“As a Silent Hill fan, what makes for good horror in a video game? Why are more developers shying away from it?”
The easiest way to answer this question is to point out that the best games (in any genre) require genuine effort and concept complexity – two things that contemporary studios tend to avoid.
I am indeed a fan of Silent Hill’s universe, although I have a stronger affinity with earlier entries in the franchise as they were developed by a team of individuals with a passion for complex storytelling. Team Silent created the series with the intention of presenting realistic and relatable characters in an atmospheric environment which has been bound by a simple rule: let all who enter punish themselves accordingly. As opposed to simply sending monstrous creatures out to kill any and all visitors, the town simply has the uncanny ability to delve into the minds of its out-of-towners and change its form and approach accordingly; no two people visit the lakeside destination and see the same places, meet the same people, and fight the same creatures – allowing for a rich, expansive environment with plenty of room for interesting and unique plot twists. Each game maintains a slow burn at the start with creatures nowhere in sight and a large, empty town to explore – creating a feeling of desperate isolation while making the gamer question their surroundings and the context of the protagonist’s situation. When characters do fight for their lives, it is only after a long build-up where the town’s atmosphere is real and palpable (unlike other modern survival horror titles which take great pleasure in throwing as many supernatural creatures at you as possible). If you like, you also have the option of not fighting, as this game series is built upon the tenants of giving the player a certain level of freedom (both in terms of how they achieve their goals and how the ending plays out). In another change from the traditional, the Silent Hill series doesn’t feature government institutions, evil corporations, or cheap scares; instead each story arc has a focus on human fears (losing a child, the death of a loved one, sexual abuse, serial killers, etc.). We take the events of the game to heart because the characters and their situations are extremely relatable and realistic. If that’s not enough to peak the interest of any hardcore gamer, I should also note that the symbols, themes, and events of each of the first four games in the series are still being deconstructed and examined today.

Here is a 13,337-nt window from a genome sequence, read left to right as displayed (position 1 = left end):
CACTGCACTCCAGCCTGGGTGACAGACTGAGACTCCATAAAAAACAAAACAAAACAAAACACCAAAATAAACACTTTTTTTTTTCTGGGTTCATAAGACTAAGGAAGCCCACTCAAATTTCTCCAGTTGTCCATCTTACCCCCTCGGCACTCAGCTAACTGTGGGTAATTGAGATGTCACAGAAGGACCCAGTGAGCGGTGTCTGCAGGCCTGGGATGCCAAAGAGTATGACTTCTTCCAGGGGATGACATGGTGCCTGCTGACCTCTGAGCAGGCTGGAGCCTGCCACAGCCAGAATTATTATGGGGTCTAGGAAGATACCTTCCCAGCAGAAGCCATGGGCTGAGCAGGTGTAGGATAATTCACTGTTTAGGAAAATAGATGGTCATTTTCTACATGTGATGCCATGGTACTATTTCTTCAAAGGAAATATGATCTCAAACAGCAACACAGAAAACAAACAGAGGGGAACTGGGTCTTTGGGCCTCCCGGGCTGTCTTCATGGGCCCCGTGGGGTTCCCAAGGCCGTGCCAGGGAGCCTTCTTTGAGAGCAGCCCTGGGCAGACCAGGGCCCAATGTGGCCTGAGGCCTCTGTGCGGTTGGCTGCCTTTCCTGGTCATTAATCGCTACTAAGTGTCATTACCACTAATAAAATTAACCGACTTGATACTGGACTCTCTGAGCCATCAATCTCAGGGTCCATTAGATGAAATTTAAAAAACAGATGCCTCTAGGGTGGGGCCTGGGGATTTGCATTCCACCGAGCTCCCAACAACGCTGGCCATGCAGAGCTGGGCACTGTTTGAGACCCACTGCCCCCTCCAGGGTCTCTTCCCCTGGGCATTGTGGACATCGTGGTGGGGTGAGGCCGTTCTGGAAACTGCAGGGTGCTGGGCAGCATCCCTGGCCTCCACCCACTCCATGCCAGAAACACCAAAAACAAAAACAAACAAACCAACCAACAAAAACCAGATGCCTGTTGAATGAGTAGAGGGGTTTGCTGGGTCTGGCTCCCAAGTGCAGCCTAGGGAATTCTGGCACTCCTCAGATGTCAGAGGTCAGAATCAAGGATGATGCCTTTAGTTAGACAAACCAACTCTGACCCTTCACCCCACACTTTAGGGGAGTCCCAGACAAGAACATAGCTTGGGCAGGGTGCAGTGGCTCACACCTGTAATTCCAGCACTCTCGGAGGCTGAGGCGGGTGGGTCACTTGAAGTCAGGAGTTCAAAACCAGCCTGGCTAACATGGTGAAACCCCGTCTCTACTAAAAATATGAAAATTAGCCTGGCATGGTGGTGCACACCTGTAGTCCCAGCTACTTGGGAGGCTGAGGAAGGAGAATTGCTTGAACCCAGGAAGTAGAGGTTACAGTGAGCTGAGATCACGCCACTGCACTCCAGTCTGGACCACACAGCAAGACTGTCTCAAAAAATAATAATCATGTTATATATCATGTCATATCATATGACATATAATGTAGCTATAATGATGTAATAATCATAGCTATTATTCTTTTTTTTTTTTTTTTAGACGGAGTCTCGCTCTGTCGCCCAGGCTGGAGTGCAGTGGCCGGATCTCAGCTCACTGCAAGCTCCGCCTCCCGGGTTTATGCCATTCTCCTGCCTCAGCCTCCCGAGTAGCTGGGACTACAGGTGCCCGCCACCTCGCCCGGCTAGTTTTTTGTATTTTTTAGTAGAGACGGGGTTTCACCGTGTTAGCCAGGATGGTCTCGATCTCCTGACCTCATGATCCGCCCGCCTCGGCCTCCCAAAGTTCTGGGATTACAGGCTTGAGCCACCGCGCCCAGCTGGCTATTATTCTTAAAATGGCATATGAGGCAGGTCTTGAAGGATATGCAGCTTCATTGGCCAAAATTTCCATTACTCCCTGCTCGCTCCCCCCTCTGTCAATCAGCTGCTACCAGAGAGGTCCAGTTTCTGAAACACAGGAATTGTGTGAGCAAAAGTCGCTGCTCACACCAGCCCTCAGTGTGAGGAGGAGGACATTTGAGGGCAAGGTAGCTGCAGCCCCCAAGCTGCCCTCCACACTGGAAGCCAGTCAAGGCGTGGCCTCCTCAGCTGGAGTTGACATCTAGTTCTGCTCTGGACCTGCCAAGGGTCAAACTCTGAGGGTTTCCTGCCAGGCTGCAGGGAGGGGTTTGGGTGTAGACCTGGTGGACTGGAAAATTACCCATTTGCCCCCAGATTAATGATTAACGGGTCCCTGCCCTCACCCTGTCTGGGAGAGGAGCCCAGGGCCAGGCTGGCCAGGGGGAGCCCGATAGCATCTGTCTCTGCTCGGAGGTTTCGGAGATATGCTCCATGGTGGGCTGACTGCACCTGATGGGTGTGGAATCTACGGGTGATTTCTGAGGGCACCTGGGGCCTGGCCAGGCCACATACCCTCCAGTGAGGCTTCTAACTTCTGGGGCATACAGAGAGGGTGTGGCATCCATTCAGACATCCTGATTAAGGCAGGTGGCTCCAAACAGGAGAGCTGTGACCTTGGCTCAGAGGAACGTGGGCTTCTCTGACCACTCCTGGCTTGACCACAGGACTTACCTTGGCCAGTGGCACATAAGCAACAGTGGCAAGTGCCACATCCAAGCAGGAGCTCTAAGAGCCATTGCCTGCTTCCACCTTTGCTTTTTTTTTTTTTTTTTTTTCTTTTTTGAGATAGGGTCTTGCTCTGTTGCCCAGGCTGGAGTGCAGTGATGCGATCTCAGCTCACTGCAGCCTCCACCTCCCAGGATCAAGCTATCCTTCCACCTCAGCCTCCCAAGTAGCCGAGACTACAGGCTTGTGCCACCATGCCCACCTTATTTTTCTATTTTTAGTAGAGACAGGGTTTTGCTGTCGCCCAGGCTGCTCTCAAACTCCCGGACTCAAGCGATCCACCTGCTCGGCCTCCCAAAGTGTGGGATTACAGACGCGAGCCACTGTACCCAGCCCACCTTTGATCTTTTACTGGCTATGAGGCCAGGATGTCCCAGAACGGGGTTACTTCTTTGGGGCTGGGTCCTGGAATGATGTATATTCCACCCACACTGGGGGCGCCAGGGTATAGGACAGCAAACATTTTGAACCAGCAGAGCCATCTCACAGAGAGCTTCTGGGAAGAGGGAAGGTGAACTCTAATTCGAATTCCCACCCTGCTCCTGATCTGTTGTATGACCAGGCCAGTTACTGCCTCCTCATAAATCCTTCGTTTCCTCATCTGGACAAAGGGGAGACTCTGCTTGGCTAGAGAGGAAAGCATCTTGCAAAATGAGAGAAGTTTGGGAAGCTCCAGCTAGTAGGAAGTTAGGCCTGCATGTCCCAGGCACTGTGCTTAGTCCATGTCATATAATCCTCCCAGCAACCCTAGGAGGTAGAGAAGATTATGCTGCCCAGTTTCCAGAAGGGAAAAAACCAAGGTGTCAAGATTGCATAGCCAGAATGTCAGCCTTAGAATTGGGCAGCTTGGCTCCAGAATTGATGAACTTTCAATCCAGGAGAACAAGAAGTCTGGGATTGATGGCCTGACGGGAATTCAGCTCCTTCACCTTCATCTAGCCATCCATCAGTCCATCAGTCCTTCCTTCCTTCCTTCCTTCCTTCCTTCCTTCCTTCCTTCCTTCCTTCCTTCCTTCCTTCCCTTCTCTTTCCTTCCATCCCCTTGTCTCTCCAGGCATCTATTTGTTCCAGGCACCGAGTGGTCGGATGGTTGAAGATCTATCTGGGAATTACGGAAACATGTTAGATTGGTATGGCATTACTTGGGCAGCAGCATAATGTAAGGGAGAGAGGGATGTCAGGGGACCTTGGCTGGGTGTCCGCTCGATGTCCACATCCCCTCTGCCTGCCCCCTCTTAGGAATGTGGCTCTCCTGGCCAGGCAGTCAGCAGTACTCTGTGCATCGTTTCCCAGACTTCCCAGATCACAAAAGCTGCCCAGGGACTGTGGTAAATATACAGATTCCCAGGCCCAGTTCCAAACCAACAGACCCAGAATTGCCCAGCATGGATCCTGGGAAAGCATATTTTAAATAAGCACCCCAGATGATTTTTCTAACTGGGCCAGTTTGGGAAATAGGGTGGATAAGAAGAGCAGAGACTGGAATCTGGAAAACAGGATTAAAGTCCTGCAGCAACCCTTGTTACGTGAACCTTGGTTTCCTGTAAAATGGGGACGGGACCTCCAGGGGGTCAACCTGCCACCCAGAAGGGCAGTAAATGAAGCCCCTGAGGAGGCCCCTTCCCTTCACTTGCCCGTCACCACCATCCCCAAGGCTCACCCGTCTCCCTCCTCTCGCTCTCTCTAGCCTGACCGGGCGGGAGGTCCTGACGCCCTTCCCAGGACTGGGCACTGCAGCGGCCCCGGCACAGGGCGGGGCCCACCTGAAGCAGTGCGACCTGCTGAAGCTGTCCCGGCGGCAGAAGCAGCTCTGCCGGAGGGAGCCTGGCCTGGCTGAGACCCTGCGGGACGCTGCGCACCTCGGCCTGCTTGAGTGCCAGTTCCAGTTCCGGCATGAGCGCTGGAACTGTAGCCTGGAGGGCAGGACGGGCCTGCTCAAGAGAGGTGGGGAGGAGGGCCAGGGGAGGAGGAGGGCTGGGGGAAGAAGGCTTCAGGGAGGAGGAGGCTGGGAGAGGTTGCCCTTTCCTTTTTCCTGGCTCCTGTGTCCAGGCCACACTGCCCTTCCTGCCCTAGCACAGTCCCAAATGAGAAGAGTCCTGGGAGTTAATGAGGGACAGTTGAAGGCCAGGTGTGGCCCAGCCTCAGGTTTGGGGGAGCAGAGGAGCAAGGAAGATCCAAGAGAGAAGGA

If we were to use the Silent Hill series as the model for effective horror, one could say that “good” video game horror presents an initial air of normality for the gamer to relate to, maintains a long build-up in order to raise atmosphere, makes the gamer doubt the context of the protagonist’s situation, has minimal combat and limits the enemies, provides an open world to explore (thus engrossing the gamer in the environment), engages the player in choice, uses human fear to let the game act as a reflection of the gamer, conveys an overarching message, and allows for human interaction and real drama.
So if this kind of survival horror storytelling benchmark is already present in the video game landscape, why aren’t other survival horror titles following suit? The answer is simple: games like Silent Hill are complex and arduous to produce. Not every design team is going to have the vision, manpower, or will power to deliver a title with so many moving parts
Dead Space is a great example of what makes “poor” horror. While EA’s blockbuster survival horror is a commercial and critical success, it feels lacking in horror elements because of its approach. The game’s premise is interesting, but the story is drenched in the abnormal and far too vast for the eight-hour narrative to handle. The sections and corridors of the ship(s) are not without atmosphere, but tension is limited by the chapter-based structure and overabundance of enemies. It’s hardly a “survival” horror as you never feel desperate for health or lacking in ammunition. Environments are limiting and character interactions are few and far between. At the end of the day, Dead Space is a superb third-person shooter with an interesting backdrop. It is not an excellent horror video game.